- Muscle spasms: There are individuals that have reported muscle spasms and “shaking” when they quit taking this drug.
- Nausea: Some people report feeling very nauseated when they first stop taking this drug. The nausea should ease up within the first week or two following your last dose.
- Nightmares: Another (less common) symptom that certain individuals experience when they quit taking Klonopin is that of nightmares. Sleep disturbances and insomnia are more common, but some people notice “crazy dreams” as well as nightmares.
- Palpitations: Some people notice that their heart beat abnormally quick and/or irregularly as a result of withdrawal. This symptom can cause some people to react with panic. If you notice your heart palpitating, your best bet is to accept it and not panic. It will eventually improve with time and acceptance.
- Panic attacks: This drug is very effective at treating individuals that are prone to panic attacks. It is well known that GABA stimulation can put a rest to nearly all anxiety and panic. When you stop taking the drug, your GABA is not getting the same amount of stimulation and therefore you may experience panic attacks upon withdrawal.
- Seizures: This is a medication that people take to help manage epileptic seizures. People that are prone to seizures have an increased risk of developing a seizure when they discontinue this medication – especially if they withdraw too quickly. Additionally, even non-epileptics have an increased risk of seizures if they quit the medication too quickly.
- Sleep problems: In addition to having difficulty falling asleep (insomnia) many individuals experience difficulty staying asleep. If you are having sleep disturbances and aren’t able to get a good night’s sleep – it is likely due to the withdrawal.
- Suicidal thoughts: Since it is common to experience depression when you stop taking Klonopin, in some cases this leads to a person feeling hopeless and suicidal. If you are experiencing suicidal thoughts, recognize that they are merely part of withdrawal and will improve in time. Additionally it is important to understand that if they are too severe to cope with, you should seek support from a professional.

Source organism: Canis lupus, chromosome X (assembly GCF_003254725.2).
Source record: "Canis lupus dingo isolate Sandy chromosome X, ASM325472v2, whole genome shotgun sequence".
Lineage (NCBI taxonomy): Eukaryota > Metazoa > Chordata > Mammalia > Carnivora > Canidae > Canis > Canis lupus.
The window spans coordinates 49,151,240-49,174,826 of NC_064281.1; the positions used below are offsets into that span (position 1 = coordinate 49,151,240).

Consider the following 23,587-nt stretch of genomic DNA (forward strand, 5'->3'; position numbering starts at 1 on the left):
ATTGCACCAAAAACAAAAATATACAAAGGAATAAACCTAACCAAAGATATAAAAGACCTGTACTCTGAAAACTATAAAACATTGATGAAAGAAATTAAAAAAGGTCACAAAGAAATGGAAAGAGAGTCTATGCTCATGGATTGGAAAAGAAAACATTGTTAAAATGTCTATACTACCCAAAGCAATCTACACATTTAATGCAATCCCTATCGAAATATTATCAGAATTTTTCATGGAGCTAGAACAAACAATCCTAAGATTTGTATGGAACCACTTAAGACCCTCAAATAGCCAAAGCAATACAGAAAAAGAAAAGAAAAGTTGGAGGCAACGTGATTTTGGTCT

- Sweating: Many people report experiencing profuse sweating throughout the day and night sweats during sleep. If you notice that you are sweating more than average, it is likely due to the fact that your body is detoxifying itself and getting acclimated to functioning without the drug.
- Tremors: Some people experience tremors or uncontrollable shakes when they stop taking Klonopin. Realize that this is caused because your physiology has developed a tolerance to taking the medication over a long term.
Note: Following discontinuation, Klonopin stays in your system for 5 to 14 days along with its primary metabolite 7-aminoclonazepam (7-ACLO). Realize that many of the discontinuation symptoms may become most severe after the drug and its metabolites have been fully excreted.
Klonopin Withdrawal Duration: How long will it last?
The symptoms that you experience during withdrawal may subside within a few weeks or they may linger for months following your last dose. There is no exact recovery duration that you can expect when you withdraw. As was already mentioned, there are many factors that will influence both the severity of withdrawal as well as how long symptoms last. Some people that quit cold turkey may experience a post acute withdrawal phase in which they experience symptoms long after the drug has been out of their system.
Keep in mind that although you may have had Klonopin out of your body for weeks, it takes time for your brain and physiology to readapt to functioning without the influence of a powerful drug. Using this drug for an extended period of time changes things within your brain including neurotransmitter functioning (specifically GABA) and is well known to have an effect on cognitive functioning (specifically memory). If you quit cold turkey, you can expect both physical and psychological symptoms to linger for longer than if you conduct a gradual taper.
Quitting cold turkey can also delay the response of your brain to recognize that it is no longer receiving the drug. Therefore it expects to continue functioning the way that it did while on the drug, and its functioning is impaired. Assuming you properly taper, the withdrawal symptoms will likely last from several weeks to several months. Some individuals have reported it taking a full year or two before they are fully recovered. If you have an experience withdrawing from this particular drug, feel free to share your experience in the comments below.